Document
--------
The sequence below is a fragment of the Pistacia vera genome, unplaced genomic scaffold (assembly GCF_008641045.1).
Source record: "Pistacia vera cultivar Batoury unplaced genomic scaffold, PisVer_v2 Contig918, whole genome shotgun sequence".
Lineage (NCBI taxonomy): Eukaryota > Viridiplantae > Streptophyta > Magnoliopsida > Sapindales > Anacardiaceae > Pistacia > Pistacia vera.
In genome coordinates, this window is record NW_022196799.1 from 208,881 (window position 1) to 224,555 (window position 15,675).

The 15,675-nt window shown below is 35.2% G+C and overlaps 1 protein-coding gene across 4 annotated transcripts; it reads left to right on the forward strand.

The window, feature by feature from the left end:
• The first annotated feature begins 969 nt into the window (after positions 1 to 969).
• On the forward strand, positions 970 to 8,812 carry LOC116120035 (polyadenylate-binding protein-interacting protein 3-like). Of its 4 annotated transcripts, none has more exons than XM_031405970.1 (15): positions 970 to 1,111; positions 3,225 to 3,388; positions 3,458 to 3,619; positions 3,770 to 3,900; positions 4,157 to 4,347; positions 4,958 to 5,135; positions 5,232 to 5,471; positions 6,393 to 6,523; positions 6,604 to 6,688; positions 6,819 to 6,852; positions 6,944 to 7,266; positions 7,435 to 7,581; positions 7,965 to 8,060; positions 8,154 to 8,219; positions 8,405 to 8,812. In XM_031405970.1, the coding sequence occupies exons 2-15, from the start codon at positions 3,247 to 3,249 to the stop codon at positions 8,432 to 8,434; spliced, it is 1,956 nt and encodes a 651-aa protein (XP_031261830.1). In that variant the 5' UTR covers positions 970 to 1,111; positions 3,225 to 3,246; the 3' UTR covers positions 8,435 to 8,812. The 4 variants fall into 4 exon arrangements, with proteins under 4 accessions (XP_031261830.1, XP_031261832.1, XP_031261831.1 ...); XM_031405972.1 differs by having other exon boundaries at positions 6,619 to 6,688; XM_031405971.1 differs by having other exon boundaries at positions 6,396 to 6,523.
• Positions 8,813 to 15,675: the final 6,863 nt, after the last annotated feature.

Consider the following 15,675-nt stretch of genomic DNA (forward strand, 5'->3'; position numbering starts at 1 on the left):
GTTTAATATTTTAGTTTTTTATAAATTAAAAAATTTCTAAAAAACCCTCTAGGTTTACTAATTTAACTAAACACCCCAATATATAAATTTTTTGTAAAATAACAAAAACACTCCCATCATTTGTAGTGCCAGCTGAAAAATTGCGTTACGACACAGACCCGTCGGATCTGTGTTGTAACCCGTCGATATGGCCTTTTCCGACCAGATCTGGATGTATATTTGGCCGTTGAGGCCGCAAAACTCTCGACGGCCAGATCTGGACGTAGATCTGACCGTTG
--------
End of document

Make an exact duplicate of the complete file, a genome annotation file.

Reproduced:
The sequence below is a fragment of the Pistacia vera genome, unplaced genomic scaffold (assembly GCF_008641045.1).
Source record: "Pistacia vera cultivar Batoury unplaced genomic scaffold, PisVer_v2 Contig918, whole genome shotgun sequence".
Lineage (NCBI taxonomy): Eukaryota > Viridiplantae > Streptophyta > Magnoliopsida > Sapindales > Anacardiaceae > Pistacia > Pistacia vera.
In genome coordinates, this window is record NW_022196799.1 from 208,881 (window position 1) to 224,555 (window position 15,675).

The 15,675-nt window shown below is 35.2% G+C and overlaps 1 protein-coding gene across 4 annotated transcripts; it reads left to right on the forward strand.

The window, feature by feature from the left end:
• The first annotated feature begins 969 nt into the window (after positions 1 to 969).
• On the forward strand, positions 970 to 8,812 carry LOC116120035 (polyadenylate-binding protein-interacting protein 3-like). Of its 4 annotated transcripts, none has more exons than XM_031405970.1 (15): positions 970 to 1,111; positions 3,225 to 3,388; positions 3,458 to 3,619; positions 3,770 to 3,900; positions 4,157 to 4,347; positions 4,958 to 5,135; positions 5,232 to 5,471; positions 6,393 to 6,523; positions 6,604 to 6,688; positions 6,819 to 6,852; positions 6,944 to 7,266; positions 7,435 to 7,581; positions 7,965 to 8,060; positions 8,154 to 8,219; positions 8,405 to 8,812. In XM_031405970.1, the coding sequence occupies exons 2-15, from the start codon at positions 3,247 to 3,249 to the stop codon at positions 8,432 to 8,434; spliced, it is 1,956 nt and encodes a 651-aa protein (XP_031261830.1). In that variant the 5' UTR covers positions 970 to 1,111; positions 3,225 to 3,246; the 3' UTR covers positions 8,435 to 8,812. The 4 variants fall into 4 exon arrangements, with proteins under 4 accessions (XP_031261830.1, XP_031261832.1, XP_031261831.1 ...); XM_031405972.1 differs by having other exon boundaries at positions 6,619 to 6,688; XM_031405971.1 differs by having other exon boundaries at positions 6,396 to 6,523.
• Positions 8,813 to 15,675: the final 6,863 nt, after the last annotated feature.

Consider the following 15,675-nt stretch of genomic DNA (forward strand, 5'->3'; position numbering starts at 1 on the left):
GTTTAATATTTTAGTTTTTTATAAATTAAAAAATTTCTAAAAAACCCTCTAGGTTTACTAATTTAACTAAACACCCCAATATATAAATTTTTTGTAAAATAACAAAAACACTCCCATCATTTGTAGTGCCAGCTGAAAAATTGCGTTACGACACAGACCCGTCGGATCTGTGTTGTAACCCGTCGATATGGCCTTTTCCGACCAGATCTGGATGTATATTTGGCCGTTGAGGCCGCAAAACTCTCGACGGCCAGATCTGGACGTAGATCTGACCGTTG